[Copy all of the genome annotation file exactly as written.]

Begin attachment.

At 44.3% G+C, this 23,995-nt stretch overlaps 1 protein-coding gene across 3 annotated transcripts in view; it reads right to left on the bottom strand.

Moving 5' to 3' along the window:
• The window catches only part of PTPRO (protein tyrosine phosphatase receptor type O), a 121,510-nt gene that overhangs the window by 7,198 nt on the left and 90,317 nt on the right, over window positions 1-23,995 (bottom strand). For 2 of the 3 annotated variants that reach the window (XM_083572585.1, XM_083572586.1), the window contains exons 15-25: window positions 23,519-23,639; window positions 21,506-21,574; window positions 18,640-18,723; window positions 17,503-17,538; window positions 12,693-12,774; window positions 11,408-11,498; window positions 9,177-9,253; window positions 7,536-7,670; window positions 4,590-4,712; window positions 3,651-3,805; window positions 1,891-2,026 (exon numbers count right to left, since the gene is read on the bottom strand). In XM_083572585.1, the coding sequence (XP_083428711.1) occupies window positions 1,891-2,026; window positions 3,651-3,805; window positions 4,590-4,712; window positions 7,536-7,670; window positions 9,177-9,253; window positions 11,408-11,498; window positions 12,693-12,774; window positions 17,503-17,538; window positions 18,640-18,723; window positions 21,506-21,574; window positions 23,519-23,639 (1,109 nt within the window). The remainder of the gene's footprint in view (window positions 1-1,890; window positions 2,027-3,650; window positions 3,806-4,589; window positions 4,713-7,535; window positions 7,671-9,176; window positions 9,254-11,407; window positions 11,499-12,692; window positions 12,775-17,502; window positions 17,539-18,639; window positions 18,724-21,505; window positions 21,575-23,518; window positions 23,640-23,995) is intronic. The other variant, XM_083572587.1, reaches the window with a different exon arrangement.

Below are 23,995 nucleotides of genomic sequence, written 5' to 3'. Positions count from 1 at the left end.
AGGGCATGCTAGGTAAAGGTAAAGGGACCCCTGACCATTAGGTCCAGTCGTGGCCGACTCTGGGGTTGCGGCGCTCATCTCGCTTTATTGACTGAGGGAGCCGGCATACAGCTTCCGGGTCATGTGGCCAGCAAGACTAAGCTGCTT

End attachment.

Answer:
At 44.3% G+C, this 23,995-nt stretch overlaps 1 protein-coding gene across 3 annotated transcripts in view; it reads right to left on the bottom strand.

Moving 5' to 3' along the window:
• The window catches only part of PTPRO (protein tyrosine phosphatase receptor type O), a 121,510-nt gene that overhangs the window by 7,198 nt on the left and 90,317 nt on the right, over window positions 1-23,995 (bottom strand). For 2 of the 3 annotated variants that reach the window (XM_083572585.1, XM_083572586.1), the window contains exons 15-25: window positions 23,519-23,639; window positions 21,506-21,574; window positions 18,640-18,723; window positions 17,503-17,538; window positions 12,693-12,774; window positions 11,408-11,498; window positions 9,177-9,253; window positions 7,536-7,670; window positions 4,590-4,712; window positions 3,651-3,805; window positions 1,891-2,026 (exon numbers count right to left, since the gene is read on the bottom strand). In XM_083572585.1, the coding sequence (XP_083428711.1) occupies window positions 1,891-2,026; window positions 3,651-3,805; window positions 4,590-4,712; window positions 7,536-7,670; window positions 9,177-9,253; window positions 11,408-11,498; window positions 12,693-12,774; window positions 17,503-17,538; window positions 18,640-18,723; window positions 21,506-21,574; window positions 23,519-23,639 (1,109 nt within the window). The remainder of the gene's footprint in view (window positions 1-1,890; window positions 2,027-3,650; window positions 3,806-4,589; window positions 4,713-7,535; window positions 7,671-9,176; window positions 9,254-11,407; window positions 11,499-12,692; window positions 12,775-17,502; window positions 17,539-18,639; window positions 18,724-21,505; window positions 21,575-23,518; window positions 23,640-23,995) is intronic. The other variant, XM_083572587.1, reaches the window with a different exon arrangement.

Below are 23,995 nucleotides of genomic sequence, written 5' to 3'. Positions count from 1 at the left end.
AGGGCATGCTAGGTAAAGGTAAAGGGACCCCTGACCATTAGGTCCAGTCGTGGCCGACTCTGGGGTTGCGGCGCTCATCTCGCTTTATTGACTGAGGGAGCCGGCATACAGCTTCCGGGTCATGTGGCCAGCAAGACTAAGCTGCTT